This past summer, several employees at the New York City office of Oxford University Press took part in a rite that most of haven’t experienced since elementary school: a spelling bee. In the age of autocorrect and spellchecker, the skill of spelling has undoubtedly lost some of its luster. Why bother knowing about the pesky -ff- in chauffeur when your smartphone will happily correct it for you? Luckily for us, we’ve got plenty of sharp minds still left at OUP, and talented spellers were out in force to compete.
Three editors from US Dictionaries editorial team handled judging duties, and challenged contestants to spell such mind-bending (and often tongue-twisting!) words as: absquatulate (to leave somewhere abruptly), bezoar (a small, hard mass that may form in the stomachs of certain animals), and viscid (glutinous or sticky). Another tough one that tripped up even one of OUP’s noted trivia masters was colporteur, which refers to a peddler of books, newspapers, and similar literature.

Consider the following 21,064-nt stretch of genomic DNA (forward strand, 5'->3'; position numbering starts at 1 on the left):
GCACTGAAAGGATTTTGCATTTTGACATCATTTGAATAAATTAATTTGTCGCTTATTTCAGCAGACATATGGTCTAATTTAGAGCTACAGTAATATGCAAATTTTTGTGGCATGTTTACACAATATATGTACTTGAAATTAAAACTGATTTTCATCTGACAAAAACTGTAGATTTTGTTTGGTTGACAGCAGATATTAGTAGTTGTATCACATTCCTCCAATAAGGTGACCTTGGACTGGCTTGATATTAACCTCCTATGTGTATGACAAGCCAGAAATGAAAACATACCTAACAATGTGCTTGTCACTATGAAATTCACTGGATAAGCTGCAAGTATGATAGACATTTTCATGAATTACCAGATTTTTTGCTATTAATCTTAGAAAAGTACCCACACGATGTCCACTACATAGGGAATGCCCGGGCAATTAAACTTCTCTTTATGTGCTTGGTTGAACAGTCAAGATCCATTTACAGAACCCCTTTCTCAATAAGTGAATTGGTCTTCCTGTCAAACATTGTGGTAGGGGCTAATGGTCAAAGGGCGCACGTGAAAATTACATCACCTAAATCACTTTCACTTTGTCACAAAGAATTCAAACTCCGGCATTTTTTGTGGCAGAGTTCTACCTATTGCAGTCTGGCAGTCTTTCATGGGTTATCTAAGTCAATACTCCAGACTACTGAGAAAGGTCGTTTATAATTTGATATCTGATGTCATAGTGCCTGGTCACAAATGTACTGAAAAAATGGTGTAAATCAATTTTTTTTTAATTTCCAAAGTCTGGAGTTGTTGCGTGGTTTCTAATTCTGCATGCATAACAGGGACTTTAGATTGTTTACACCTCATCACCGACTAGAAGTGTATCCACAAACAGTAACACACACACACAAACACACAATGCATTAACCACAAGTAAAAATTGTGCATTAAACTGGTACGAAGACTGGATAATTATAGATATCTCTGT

Besides spellings, there were also word facts to be had, including the amusing etymology of gerrymander, which means ‘to manipulate the boundaries of (an electoral constituency) so as to favor one party or class’. The word actually comes from the name of Governor Elbridge Gerry of Massachusetts, plus the word salamander, from the supposed similarity between the small amphibian and the shape of a new voting district on a map drawn when he was in office (1812), the creation of which was felt to favor his party.
Featured image credit: “ABC” by Blickpixel. Public domain via Pixabay.